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Column: Raiders have their trainer after the Bisaccia aces try

The Miami layoff has been a headache, given that Brian Flores has won eight of his last nine games and appeared to have the Dolphins moving firmly in the right direction. Not so much in Minnesota and Chicago, where coaches and general managers had long exhausted their welcome.

Black Monday offered the usual death toll across the NFL, where missing the playoffs means a pink slip might not be far behind.


The season is over for 18 teams and there’s no reason to waste time cleaning the house. No reason to dwell on the hunt for a new coach either, although the diversity talks – and hopefully some diversity-related hires – will slow the process down a bit.

Except in Las Vegas, of course. There, all Raiders owner Mark Davis needs to do is one little thing – ignore shiny objects like Jim Harbaugh and remove the acting word from Rich Bisaccia’s title.

Do it regardless of what happens in Cincinnati this weekend as the Raiders try to win their first playoff game in 19 years. Do it because it’s the right thing for the players who believe in him the most.

Heck, do it because Sunday night’s thriller against the Chargers to end the NFL regular season answered all the remaining questions about Bisaccia’s strong training sense.

The lifelong footballer who had never led a team at any level has earned the right to be a head coach at the highest level in football. After nearly two decades of coaching special teams in the NFL, he’s an overnight achievement that no one saw coming.

Think about it. When Bisaccia was first handed the reins of the team after Jon Gruden was sent to pack his bags, he struggled to figure out how to use the helmet outside.

Interim Las Vegas Raiders head coach Rich Bisaccia chats with quarterback Derek Carr (4) during the second half of an NFL football game against the Philadelphia Eagles, on Sunday, October 24, 2021, in Las Vegas.
(AP Photo / Rick Scuteri)

Now he’s got the Raiders in the playoffs – and they look like a team that isn’t ready to go easily.

The blue-collar coach who spent 38 years in college and the pros waiting for his luck found him unexpectedly when Gruden was kicked out of town for his disturbing emails. In just 12 games, the 61-year-old has shaped the squad in his image, going 7-5 despite lingering unrest, including wide receiver Henry Ruggs III killing a woman while driving his car in the city ​​streets.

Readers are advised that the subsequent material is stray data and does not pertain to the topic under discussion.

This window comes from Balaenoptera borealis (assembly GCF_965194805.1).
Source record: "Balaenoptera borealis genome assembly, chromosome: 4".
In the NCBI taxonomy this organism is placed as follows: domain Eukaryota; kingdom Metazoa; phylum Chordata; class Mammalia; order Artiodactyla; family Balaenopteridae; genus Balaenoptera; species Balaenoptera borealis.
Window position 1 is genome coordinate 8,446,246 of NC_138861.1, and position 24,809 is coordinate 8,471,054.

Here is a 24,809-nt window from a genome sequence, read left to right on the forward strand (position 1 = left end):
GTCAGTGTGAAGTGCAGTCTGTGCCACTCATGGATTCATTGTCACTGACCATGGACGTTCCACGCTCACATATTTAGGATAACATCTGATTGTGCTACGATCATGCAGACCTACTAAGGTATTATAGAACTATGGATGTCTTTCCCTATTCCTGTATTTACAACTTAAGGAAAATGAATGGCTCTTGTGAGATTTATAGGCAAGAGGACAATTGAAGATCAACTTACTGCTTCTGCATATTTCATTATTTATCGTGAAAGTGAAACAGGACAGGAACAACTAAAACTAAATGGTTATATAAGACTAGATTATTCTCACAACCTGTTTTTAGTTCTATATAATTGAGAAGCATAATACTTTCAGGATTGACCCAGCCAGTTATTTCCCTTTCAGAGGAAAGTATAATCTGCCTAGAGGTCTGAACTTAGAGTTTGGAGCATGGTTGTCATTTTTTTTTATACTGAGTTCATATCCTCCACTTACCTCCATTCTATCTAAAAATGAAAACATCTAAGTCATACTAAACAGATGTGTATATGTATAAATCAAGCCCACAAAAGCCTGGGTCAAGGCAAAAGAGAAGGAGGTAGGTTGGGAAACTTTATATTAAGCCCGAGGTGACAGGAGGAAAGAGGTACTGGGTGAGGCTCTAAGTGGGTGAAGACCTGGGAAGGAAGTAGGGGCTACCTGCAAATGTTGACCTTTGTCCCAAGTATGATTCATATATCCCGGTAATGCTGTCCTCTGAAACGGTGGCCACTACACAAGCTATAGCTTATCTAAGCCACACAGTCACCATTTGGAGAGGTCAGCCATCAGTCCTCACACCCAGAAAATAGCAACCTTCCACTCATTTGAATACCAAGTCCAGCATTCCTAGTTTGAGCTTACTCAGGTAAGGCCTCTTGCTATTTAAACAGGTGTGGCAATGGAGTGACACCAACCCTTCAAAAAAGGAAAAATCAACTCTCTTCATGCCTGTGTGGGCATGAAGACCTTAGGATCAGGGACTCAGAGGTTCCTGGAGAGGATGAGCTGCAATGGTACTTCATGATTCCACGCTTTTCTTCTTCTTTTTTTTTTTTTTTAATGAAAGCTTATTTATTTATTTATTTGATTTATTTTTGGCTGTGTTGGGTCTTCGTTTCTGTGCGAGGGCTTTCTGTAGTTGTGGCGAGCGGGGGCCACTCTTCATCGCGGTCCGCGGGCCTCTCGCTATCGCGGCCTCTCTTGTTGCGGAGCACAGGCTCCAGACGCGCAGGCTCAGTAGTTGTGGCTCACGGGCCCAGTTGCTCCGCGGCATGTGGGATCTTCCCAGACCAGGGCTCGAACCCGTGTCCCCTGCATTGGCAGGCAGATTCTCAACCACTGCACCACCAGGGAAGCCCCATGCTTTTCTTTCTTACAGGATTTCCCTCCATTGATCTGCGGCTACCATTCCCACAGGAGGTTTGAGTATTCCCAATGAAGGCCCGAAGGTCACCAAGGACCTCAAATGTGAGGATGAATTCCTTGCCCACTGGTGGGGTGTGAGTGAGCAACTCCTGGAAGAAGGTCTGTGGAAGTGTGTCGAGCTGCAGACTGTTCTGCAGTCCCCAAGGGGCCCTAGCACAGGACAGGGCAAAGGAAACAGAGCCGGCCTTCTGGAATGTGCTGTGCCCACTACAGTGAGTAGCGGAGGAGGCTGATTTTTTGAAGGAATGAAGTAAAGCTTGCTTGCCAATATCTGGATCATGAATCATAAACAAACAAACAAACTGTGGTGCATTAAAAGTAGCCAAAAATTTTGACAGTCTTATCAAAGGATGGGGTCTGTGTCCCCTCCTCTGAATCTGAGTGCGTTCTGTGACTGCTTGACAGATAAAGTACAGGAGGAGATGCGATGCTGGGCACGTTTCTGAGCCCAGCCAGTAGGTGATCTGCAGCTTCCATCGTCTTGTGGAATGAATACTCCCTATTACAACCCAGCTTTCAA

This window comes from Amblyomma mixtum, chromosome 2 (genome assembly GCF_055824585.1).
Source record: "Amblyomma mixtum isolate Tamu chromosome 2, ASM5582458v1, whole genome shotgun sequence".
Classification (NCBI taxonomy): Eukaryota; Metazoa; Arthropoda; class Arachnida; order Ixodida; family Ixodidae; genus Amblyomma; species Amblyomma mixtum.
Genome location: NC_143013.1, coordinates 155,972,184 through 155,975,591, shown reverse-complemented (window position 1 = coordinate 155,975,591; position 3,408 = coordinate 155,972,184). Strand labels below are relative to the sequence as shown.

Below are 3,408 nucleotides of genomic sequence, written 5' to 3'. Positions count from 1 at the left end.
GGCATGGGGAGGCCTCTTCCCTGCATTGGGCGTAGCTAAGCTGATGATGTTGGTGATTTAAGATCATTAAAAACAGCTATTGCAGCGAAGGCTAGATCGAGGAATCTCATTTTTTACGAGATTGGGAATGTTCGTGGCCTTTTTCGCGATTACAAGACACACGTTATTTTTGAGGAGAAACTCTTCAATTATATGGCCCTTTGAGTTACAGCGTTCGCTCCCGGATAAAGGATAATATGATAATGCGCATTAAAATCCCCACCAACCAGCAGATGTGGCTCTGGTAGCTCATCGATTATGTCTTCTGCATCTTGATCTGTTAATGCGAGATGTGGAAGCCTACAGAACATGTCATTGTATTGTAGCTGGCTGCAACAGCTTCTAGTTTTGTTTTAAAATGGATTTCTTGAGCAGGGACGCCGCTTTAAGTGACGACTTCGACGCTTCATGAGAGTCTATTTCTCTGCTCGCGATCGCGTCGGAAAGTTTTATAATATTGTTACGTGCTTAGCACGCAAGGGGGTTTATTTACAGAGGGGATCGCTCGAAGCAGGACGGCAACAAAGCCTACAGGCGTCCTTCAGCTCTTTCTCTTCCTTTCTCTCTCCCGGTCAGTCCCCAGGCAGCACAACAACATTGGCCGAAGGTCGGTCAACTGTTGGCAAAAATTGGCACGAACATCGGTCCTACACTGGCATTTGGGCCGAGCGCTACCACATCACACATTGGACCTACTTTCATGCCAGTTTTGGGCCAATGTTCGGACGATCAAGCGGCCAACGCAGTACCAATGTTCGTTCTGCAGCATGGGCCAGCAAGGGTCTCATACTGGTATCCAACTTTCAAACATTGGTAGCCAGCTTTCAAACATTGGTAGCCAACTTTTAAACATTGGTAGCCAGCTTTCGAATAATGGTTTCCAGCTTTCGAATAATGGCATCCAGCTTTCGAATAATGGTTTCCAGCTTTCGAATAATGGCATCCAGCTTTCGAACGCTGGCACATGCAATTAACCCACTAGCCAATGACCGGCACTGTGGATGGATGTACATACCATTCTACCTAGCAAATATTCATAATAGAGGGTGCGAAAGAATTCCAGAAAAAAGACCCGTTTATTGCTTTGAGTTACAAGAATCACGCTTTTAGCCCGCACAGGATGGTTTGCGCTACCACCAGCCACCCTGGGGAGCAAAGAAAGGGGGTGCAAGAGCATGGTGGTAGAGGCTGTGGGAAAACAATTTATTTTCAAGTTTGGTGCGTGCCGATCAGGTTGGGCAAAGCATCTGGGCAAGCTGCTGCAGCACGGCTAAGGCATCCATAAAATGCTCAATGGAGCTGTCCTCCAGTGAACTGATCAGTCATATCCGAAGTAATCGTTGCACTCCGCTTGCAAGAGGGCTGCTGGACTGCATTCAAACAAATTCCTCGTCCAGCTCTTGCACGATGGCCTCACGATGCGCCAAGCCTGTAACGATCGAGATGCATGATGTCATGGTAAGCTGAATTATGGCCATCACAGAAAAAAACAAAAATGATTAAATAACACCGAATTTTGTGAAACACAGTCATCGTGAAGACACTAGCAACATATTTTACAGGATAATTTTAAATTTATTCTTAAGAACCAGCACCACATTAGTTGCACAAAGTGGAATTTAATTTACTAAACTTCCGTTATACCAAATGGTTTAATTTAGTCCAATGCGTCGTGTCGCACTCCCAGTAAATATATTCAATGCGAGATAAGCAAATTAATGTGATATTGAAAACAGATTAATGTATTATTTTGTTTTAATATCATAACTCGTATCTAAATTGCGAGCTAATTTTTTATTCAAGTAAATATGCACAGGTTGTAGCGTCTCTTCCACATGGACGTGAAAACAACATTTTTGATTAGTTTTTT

Gamers say they love him, and his unpretentious personality is one of the main reasons why. While Gruden was to be the center of attention for any team, Bisaccia came to work with the ego of a longtime assistant who believed his time at the top would never come.

His players play hard for him, the one every coach needs to be successful.

Every game. Every stocking.

“I think we’ve tried to develop a group of men who care about each other, know what to do and compete with relentless efforts,” Bisaccia said. “And they’re a tough team to beat. “

It was Sunday night in a prime-time game that ended the NFL regular season in style. The Raiders lost a 15-point lead in the fourth quarter only to win on a last-second kick in overtime that sold out the roaring Allegiant Stadium.

They would have advanced on a tie as well, but that is another story in itself. And there are plenty of stories to be told about a team that found a way to win their last four games to finish 10-7 and earn a berth against the Bengals in Cincinnati.


“Just to see how Coach Bisaccia has been leading us this year, our coaching staff staying together,” said quarterback Derek Carr. “I hope it would be a Disney movie someday and I would play Coach Bisaccia.”

These kinds of movies only happen if the Super Bowls are won, and no one has yet announced that the Raiders will be in Los Angeles in February. Merely winning a playoff game would be a building block, even though the Raiders are 6-point underdogs against the Bengals.

Still, Bisaccia did the job she was asked to do – and more. He’s been stable through a season of adversity, and his team are playing hard and playing together just when they need it most.

He treats his coordinators as equals, and they and the other assistants have also agreed, as have the players. Along the way, he also picked up a few things about what it takes to be the chef himself.

“I would like to think I got better,” Bisaccia said. “I would like to think I grew up in a positive way.”

He did so, although the trial was not quite over. The Raiders still have games – or a game – to play.

Still, the argument can be made that Bisaccia has already passed the audition.


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